It is highlighted that most of the nursing professionals surveyed consider communication with patients and their families important; however, some ICU policies in different healthcare institutions still privilege care interventions regarding satisfaction of physiological needs, limiting adequate nurse-patient relationships. Additionally, undergraduate, graduate, and continuous education formation processes have not standardized training with respect to communication processes. Scheunemann et al.,25 emphasize that the structural and organizational conditions of the health system will not always benefit personal treatment and achievement of a satisfactory interaction; factors that may eventually escape from the direct control of healthcare professionals. Nevertheless, these professionals must be aware that improving care quality unavoidably involves improving the interactive process established with the patient.26 The whole therapeutic relationship necessarily implies a process of interpersonal relationships.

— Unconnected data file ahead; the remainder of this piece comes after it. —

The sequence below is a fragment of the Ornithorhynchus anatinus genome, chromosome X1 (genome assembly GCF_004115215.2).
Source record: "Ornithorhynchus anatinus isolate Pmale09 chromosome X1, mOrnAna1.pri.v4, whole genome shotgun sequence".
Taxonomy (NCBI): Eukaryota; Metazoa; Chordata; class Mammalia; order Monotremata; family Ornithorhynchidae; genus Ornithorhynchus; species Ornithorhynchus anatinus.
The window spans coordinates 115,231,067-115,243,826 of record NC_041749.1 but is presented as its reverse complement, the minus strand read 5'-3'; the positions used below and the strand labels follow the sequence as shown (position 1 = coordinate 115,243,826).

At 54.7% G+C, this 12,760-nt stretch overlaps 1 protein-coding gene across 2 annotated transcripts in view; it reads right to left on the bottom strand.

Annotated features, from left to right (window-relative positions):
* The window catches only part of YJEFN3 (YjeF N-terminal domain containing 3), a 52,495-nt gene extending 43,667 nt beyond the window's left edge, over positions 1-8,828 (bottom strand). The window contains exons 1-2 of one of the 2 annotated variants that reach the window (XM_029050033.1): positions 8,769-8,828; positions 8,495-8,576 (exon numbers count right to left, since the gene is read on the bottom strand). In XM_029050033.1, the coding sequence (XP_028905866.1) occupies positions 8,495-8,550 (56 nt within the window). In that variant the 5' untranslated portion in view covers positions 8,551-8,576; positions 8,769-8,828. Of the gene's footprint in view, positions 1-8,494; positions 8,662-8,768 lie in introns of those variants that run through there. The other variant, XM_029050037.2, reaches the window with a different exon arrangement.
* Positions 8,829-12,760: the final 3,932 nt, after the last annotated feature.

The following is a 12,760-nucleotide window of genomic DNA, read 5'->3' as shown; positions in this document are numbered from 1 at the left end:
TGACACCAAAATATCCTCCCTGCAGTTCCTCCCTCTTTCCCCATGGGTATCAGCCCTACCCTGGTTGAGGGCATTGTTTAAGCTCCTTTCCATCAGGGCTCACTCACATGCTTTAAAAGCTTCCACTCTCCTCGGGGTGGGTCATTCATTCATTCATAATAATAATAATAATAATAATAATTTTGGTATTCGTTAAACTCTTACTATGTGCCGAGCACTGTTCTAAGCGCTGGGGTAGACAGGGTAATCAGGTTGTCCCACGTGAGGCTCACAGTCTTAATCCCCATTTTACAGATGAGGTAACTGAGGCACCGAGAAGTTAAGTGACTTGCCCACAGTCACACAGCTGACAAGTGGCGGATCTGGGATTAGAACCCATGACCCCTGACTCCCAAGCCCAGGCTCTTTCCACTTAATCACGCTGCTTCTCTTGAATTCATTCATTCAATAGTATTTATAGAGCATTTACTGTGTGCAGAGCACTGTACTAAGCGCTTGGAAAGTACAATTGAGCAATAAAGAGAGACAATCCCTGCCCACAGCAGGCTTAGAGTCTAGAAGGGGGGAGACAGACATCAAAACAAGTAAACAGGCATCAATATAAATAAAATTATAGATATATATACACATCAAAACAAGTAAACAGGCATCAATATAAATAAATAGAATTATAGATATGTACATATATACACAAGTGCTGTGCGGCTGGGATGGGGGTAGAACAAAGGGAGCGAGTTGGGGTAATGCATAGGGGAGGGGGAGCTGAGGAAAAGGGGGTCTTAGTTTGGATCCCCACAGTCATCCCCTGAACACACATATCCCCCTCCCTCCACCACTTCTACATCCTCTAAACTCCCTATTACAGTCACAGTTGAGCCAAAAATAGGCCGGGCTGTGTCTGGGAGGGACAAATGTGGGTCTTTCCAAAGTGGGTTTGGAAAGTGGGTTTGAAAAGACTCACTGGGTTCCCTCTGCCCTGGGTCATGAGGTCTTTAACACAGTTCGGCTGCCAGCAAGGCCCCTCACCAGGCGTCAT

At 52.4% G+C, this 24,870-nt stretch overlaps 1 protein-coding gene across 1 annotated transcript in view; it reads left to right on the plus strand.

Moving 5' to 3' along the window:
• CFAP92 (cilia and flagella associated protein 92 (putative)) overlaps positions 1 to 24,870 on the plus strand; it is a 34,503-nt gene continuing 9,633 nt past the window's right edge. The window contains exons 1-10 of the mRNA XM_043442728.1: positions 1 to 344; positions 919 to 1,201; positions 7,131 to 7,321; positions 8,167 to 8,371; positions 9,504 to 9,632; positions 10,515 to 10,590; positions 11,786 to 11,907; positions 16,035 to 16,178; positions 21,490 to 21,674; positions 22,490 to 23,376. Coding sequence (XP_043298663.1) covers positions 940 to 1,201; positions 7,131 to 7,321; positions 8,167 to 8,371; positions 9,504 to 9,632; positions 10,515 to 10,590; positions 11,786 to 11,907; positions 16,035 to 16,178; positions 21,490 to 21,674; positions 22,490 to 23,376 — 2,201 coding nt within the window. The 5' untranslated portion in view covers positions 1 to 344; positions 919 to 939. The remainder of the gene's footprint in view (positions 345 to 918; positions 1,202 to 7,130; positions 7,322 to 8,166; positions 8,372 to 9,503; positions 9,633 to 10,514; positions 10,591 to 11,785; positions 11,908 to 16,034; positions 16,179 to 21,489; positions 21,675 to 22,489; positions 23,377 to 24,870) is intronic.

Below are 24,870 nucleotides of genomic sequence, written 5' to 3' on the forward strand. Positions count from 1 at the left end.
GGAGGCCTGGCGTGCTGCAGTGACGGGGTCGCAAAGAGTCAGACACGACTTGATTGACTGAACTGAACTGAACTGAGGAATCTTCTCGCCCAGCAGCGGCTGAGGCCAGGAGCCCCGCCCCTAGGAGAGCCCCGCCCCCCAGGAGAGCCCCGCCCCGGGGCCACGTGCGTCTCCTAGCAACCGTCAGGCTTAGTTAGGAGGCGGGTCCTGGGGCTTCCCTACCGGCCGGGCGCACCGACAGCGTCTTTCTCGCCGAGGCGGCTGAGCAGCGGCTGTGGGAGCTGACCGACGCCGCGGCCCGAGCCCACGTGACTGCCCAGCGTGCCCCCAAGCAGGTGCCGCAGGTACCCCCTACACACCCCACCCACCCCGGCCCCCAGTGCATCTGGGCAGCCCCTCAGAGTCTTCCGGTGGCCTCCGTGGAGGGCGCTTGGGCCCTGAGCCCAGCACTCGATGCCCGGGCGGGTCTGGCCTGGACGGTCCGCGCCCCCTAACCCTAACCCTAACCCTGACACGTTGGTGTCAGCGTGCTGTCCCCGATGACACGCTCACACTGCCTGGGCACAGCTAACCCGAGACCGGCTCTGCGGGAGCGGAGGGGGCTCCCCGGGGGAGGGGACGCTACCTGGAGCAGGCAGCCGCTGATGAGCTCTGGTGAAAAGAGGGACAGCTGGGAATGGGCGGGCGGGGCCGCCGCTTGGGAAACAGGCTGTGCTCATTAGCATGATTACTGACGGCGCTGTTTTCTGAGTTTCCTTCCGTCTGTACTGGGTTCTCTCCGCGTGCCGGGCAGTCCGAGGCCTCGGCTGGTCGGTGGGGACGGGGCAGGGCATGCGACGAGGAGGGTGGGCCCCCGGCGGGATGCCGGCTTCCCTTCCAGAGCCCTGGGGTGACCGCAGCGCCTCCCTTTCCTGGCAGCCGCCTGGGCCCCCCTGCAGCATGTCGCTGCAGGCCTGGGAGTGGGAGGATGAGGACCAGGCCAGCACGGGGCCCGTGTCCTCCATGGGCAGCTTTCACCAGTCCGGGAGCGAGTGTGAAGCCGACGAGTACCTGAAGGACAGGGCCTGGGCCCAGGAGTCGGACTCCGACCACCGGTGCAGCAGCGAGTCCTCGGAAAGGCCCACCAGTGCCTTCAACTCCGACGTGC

The prior findings require establishing some philosophical reflections and changes in the care staff in relation to the professional practice models, which are deeply rooted, against the need to establish models centered on communication and patient-family-professional relationships. To accomplish this, we must discover the resistance and barriers interfering said communication and relationships. Nurses must, given their professional skills, retake the most active role in accompanying patients during their stay in ICU; in addition to recognizing the family in its caregiving role and implying it in continuous communication processes, in basic care toward their relative, and interventions during the process of death. Furthermore, there is the possibility of providing assertive information to the families, improving emotional security and satisfaction with patients and their families. However, this requires training in intra- and interpersonal communication and necessary techniques for their recognition and achievement of authentic therapeutic relationships. In this sense, academic entities are invited to retake in their undergraduate and graduate curricula of professionals in the area of health, mental health assignments necessary to enhance self-awareness, human development theories from the psychosocial perspective, development of communication skills, crisis intervention, coping with stress, death and managing grief, among others.